Repost: Toft Point

Today’s post is a reprint of an article that was published this morning on a local tourism website.  It’s about one of my favorite spots here in Door County.  I know many of my readers of this blog don’t live here, but hopefully you’ll get here some day. If so, this is one place I’ll take you..


On Ridges Road, a long road that turns east outside of Baileys Harbor, there’s a sign near the end that says Toft Point.


Turning onto that barely paved road will take you (eventually) to a few parking spots which feel like they have been carved out of the green, green woods. Here, you won’t find crowds. In fact, if it weren’t for the kiosk assuring you that you’re in the right place, you might wonder if it’s ok to be there. And certainly, if you hike the ½ mile path through unspoiled forest, you won’t find an ice cream shop at the end.   There won’t be docent-led tours or sparkling bathrooms or a gift shop. In fact, you’ll likely see no one as you sit on weathered rocks to take in the music of waves lapping on the Lake Michigan shore.


What you will find is old growth forest. This means, that unlike most Door County trees that were cut down in the 1800’s to supply wood for Chicago and cities to the South, these trees were untouched. Kersten Toft, the original settler, insisted that 40 acres be saved from logging, which means trees here are well over 200 years old.


You’ll see more evidence of this commitment to natural preservation as you walk. The land and the water is prominent; man-made structures are few. One of Kersten’s eight children, Emma Toft, operated a basic vacation resort; her cabins offered few amenities but gave stunning views of the water. She reportedly allowed porcupines in her pantry and chided any guest who picked wildflowers. Her devotion to preservation was legendary; it was she and a small band of like-minded environmentalists who, in 1937, recognized the value of the adjoining Ridges Sanctuary and saved it from development.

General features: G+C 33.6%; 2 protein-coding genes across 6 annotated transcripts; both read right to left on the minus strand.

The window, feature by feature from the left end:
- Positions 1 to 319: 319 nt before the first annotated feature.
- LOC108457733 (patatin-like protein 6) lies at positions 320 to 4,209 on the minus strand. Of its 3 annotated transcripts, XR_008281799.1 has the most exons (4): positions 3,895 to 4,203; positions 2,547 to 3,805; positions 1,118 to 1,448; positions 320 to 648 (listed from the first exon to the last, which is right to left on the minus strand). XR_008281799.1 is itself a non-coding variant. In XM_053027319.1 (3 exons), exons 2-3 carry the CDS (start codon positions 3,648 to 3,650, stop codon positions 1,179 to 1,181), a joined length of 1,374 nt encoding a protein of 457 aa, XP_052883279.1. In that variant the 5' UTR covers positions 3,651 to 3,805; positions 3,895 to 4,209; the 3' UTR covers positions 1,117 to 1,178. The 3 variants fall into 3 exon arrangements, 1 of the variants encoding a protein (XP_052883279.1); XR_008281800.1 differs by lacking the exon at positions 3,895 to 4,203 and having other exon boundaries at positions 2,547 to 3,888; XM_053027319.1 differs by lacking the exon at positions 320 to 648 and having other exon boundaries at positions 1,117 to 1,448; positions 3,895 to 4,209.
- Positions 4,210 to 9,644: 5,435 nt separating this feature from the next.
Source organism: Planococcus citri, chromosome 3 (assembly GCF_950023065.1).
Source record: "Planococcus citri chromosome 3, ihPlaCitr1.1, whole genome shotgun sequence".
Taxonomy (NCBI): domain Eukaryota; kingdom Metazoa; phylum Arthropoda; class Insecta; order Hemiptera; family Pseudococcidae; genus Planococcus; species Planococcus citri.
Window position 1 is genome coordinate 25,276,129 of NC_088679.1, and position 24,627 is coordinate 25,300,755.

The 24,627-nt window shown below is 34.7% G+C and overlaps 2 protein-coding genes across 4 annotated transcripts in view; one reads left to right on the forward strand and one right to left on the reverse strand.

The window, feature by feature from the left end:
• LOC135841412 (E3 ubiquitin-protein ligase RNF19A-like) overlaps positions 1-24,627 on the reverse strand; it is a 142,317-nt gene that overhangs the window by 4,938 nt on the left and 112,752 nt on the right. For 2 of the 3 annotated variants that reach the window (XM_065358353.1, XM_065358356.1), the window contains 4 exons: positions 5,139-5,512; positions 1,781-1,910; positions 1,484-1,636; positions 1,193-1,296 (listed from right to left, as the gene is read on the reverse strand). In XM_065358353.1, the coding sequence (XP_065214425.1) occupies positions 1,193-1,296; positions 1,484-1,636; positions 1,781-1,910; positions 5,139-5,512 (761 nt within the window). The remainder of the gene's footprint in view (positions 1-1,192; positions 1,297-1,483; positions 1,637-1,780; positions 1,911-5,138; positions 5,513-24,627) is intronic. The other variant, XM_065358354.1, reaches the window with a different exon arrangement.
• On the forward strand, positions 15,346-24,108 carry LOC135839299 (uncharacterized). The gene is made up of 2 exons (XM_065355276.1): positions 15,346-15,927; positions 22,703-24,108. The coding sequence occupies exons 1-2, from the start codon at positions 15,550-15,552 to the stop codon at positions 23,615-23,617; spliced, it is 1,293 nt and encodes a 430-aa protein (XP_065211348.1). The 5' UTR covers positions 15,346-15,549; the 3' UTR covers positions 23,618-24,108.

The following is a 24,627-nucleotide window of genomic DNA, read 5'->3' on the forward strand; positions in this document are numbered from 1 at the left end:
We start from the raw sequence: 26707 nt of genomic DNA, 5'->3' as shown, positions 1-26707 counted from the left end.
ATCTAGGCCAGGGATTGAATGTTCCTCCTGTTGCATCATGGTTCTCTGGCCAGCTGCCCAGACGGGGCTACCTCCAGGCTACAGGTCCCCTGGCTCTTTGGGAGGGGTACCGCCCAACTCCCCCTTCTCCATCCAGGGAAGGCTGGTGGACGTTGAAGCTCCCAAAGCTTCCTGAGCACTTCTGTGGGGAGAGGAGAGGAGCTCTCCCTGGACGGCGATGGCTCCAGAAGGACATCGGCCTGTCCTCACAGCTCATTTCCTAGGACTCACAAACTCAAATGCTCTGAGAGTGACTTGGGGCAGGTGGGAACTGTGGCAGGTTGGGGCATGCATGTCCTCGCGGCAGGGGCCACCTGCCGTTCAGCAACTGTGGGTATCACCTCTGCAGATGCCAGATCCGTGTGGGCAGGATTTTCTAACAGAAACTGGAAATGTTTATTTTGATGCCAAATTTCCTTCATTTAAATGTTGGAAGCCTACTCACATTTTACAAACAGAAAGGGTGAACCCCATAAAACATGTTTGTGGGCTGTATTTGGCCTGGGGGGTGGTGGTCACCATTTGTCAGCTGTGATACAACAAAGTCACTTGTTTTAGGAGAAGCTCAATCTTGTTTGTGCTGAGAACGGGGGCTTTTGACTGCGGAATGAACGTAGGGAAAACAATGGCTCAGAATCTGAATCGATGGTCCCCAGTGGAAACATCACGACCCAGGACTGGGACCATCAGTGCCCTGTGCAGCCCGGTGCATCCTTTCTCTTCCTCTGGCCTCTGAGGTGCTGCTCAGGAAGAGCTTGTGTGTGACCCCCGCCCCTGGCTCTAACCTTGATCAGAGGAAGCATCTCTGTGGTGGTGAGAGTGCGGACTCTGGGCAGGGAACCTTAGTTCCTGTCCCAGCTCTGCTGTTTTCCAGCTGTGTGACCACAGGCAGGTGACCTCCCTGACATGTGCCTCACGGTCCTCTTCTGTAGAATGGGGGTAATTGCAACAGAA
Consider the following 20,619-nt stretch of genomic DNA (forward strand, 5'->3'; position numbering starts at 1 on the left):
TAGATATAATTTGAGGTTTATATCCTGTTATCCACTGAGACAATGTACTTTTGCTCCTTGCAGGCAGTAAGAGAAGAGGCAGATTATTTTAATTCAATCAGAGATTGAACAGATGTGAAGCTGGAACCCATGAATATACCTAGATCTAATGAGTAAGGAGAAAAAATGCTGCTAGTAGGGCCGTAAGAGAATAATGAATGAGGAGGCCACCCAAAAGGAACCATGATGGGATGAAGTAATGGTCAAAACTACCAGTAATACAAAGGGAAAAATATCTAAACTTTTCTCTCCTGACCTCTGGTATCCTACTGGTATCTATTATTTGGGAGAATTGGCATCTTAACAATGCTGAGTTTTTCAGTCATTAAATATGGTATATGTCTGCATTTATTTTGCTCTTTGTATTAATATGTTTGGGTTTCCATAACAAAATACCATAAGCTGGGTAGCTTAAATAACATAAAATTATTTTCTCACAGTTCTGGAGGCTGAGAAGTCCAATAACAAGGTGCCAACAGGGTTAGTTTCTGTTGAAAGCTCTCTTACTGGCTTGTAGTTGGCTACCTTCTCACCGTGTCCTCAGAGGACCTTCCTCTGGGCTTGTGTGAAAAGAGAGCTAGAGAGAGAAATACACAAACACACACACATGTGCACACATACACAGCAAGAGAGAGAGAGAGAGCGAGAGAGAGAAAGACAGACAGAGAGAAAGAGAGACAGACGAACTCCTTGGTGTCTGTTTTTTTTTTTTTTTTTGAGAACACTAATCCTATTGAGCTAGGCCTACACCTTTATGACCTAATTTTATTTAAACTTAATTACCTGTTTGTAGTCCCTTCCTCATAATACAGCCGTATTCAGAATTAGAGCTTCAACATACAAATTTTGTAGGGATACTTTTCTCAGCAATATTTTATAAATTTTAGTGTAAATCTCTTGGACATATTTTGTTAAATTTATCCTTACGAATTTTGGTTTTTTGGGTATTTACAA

Toft Point is now a State Natural Area. This ongoing commitment to preservation means that guests on the land can see what guests have always seen: cormorants and gulls and tundra swans.


There are seventeen species of nesting warblers, and lovely spring flowers:

lake iris

Rare orchids, and the federally endangered Hine’s emerald dragonfly.

The few people who come to Toft Point tend to walk slowly and leisurely. They look up into the trees for birds or down at the forest floor for flowers. Or, they read a book at the water’s edge and munch on a snack. They are mostly happy to be where other people are not.

Henry David Thoreau said that solitude makes a great companion. After a day spent at Toft’s Point, you’ll be likely to agree with him.

To see how this article appeared on Door County Today, click here: Solitude Makes a Great Companion, By Ann Heyse

toft point

2 thoughts on “Repost: Toft Point

  1. Hi Ann,

    Thank you for that lovely piece of writing! I am REALLY enjoying being on your mailing list – finally. 🙂

    I hope that you are doing well despite the cold, snow, and darkness. Have you ever read *Housekeeping* by Marilyn Robinson. It’s her first novel. Very beautifully written, though quite slow paced. Here’s a little excerpt I loved and thought I would share:

    “When we did come home Sylvie would certainly be home, too enjoying the evening, for so she described her habit of sitting in the dark…Sylvie in a house was more or less like a mermaid in a ship’s cabin. She preferred it sunk in the very element it was meant to exclude. We had crickets in the pantry, squirrels in the eaves, sparrows in the attic. Lucille and I stepped through the door from sheer night to sheer night.”

    Would you ever be up for a finding a time to talk on the phone for a bit? If that’s not your thing, though, no worries.

    Have a wonderful friday! Abby


    • Abby,
      Thanks so much for reading my blog. I love knowing that people are actually seeing it.
      You know that I love Marilyne Robinson, but I have to say that “Housekeeping” is my least favorite of her books. I think it’s because I never connected with (or liked) the characters as much as I do in her Gilead series. That being said, the passage you quoted sure is powerful…
      I’m not great on the phone, but I will email you soon and we can set up a time to chat. ( I promise!)


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